She was predeceased by her husband in 1975 and her son, Eric Russell Anderson, in 2007. She leaves sons Rolf Anderson of Montgomery, Vermont and Kurt Anderson of Roxbury, Connecticut; daughter and son-in-law Jane and Peter Vercelli of Thompson, Connecticut; grandsons Anders Vercelli and Lars Vercelli, both of New York City, and Ivan Anderson of Junction City, California; nephews Mark Anderson and David Anderson, both of Woodbury; and three great nieces.
Her funeral was at St. Paul's Episcopal Church, 294 Main Street, Woodbury, on November 22 at 1 p.m. Members of her family participated in the service that was attended by 125 friends and family members. Daughter Jane and family friend Jaroslav performed the prelude music on violin from the choir loft. Son-in-law Peter Vercelli, nephew Mark Anderson and great nieces Larissa, Keira and Alexa Anderson gave readings from the Holy Bible. Grandson Anders Vercelli, played Leroy Anderson's Forgotten Dreams on piano. He was accompanied by grandson Lars Vercelli and his wife Laura Vercelli who sang the lyrics to Forgotten Dreams. Daughter Jane Anderson Vercelli, son Rolf Anderson, and grandson Ivan Anderson each gave homilies of Eleanor Anderson's life.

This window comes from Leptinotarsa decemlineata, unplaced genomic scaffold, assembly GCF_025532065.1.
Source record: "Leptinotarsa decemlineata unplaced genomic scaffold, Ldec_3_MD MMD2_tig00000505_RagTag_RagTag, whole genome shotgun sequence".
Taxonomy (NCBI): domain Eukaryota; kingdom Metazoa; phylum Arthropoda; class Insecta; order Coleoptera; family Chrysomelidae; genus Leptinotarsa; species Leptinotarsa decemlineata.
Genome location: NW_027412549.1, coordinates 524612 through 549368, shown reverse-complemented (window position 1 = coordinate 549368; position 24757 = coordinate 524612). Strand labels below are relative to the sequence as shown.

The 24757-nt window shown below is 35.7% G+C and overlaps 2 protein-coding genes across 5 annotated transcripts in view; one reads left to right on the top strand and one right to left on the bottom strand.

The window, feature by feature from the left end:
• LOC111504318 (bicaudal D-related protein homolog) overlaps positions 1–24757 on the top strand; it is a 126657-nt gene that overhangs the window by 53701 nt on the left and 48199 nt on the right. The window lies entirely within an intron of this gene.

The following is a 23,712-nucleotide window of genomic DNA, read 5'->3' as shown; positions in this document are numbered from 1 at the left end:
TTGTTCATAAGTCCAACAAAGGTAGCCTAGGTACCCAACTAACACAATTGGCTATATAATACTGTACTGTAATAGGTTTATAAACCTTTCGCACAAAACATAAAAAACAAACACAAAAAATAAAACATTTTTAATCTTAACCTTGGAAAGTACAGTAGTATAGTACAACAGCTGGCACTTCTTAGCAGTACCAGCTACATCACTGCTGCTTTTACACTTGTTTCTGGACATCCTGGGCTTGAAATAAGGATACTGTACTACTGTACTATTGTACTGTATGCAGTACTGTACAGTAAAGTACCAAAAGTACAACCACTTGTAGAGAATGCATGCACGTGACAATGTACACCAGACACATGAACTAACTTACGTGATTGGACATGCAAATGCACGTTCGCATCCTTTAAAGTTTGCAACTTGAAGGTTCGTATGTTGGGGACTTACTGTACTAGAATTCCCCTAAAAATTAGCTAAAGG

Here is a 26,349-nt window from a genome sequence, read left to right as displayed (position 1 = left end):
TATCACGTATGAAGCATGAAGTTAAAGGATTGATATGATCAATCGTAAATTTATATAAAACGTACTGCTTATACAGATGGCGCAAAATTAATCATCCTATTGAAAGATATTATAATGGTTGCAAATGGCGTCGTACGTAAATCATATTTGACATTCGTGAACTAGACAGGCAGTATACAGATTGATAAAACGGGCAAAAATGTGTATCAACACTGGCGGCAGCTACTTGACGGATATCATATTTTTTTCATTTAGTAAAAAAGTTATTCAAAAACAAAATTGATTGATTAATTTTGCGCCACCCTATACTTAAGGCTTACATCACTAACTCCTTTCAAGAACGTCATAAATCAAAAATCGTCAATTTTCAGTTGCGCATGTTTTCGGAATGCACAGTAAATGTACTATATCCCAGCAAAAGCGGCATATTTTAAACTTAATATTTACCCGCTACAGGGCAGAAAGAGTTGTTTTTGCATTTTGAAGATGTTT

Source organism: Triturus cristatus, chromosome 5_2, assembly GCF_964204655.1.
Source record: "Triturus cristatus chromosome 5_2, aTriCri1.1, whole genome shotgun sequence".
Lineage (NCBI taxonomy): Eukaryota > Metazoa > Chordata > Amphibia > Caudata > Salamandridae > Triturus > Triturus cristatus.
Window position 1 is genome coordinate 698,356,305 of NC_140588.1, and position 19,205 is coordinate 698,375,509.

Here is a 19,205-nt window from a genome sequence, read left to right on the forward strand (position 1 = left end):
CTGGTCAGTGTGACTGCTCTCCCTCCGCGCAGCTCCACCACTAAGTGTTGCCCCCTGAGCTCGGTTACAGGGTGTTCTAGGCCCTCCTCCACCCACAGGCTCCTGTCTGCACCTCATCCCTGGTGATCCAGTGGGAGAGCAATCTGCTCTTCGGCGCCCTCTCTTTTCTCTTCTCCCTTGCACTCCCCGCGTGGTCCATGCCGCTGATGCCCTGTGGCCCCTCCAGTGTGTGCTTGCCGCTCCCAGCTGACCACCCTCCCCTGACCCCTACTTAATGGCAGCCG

Eleanor Anderson was buried in the family plot at New North Cemetery, 101 Washington Avenue, Woodbury, Connecticut. A bagpiper performed three pieces ending in Scotland the Brave.
A reception at St. Paul's Church followed the burial.
About Eleanor Anderson
"Eleanor's love and enthusiasm for the cause of music will be sorely missed along with her very presence." - Ron Dudak
"Eleanor was a special lady. I will always remember her for all she did for the Waterbury Symphony." - Sybil Smith
"Eleanor was an astonishing combination of regal and humble qualities. She had keen intuition, an impish sense of humor and regard for the smallest things." - Becca Anderson
"Eleanor was a great and gifted woman and a fabulous neighbor. The community and musical world were blessed to have her input and commitment." - Paul Largay
"Eleanor was indomitable and I feel very lucky for having known her." - Michael Feinstein
It was a pleasure working with Eleanor and the Anderson family on the film about Leroy, and I hope it will always stand as the definitive story of your father. We will always remember her." - Peter Rosen
"I will always consider it one of the great honors of my career to have had a chance to meet Mrs. Anderson. She was a wonderful ambassador of Leroy Anderson's music to the world and was extraordinarily gracious and supportive while I was preparing the transcriptions of Anderson's music for theatre organ." - Jelani Eddington
"I will treasure the times we had with Eleanor - from San Francisco and the ballet, the Boston Pops, the Kennedy Center, concerts in Waterbury, and of course visits in her beautiful home. She was an extraordinary woman and I know that there will never be a time when I conduct or listen to Leroy Anderson's music where she will not come to mind. I consider myself fortunate that for a while our paths crossed." - Emil de Cou & Leif Bjaland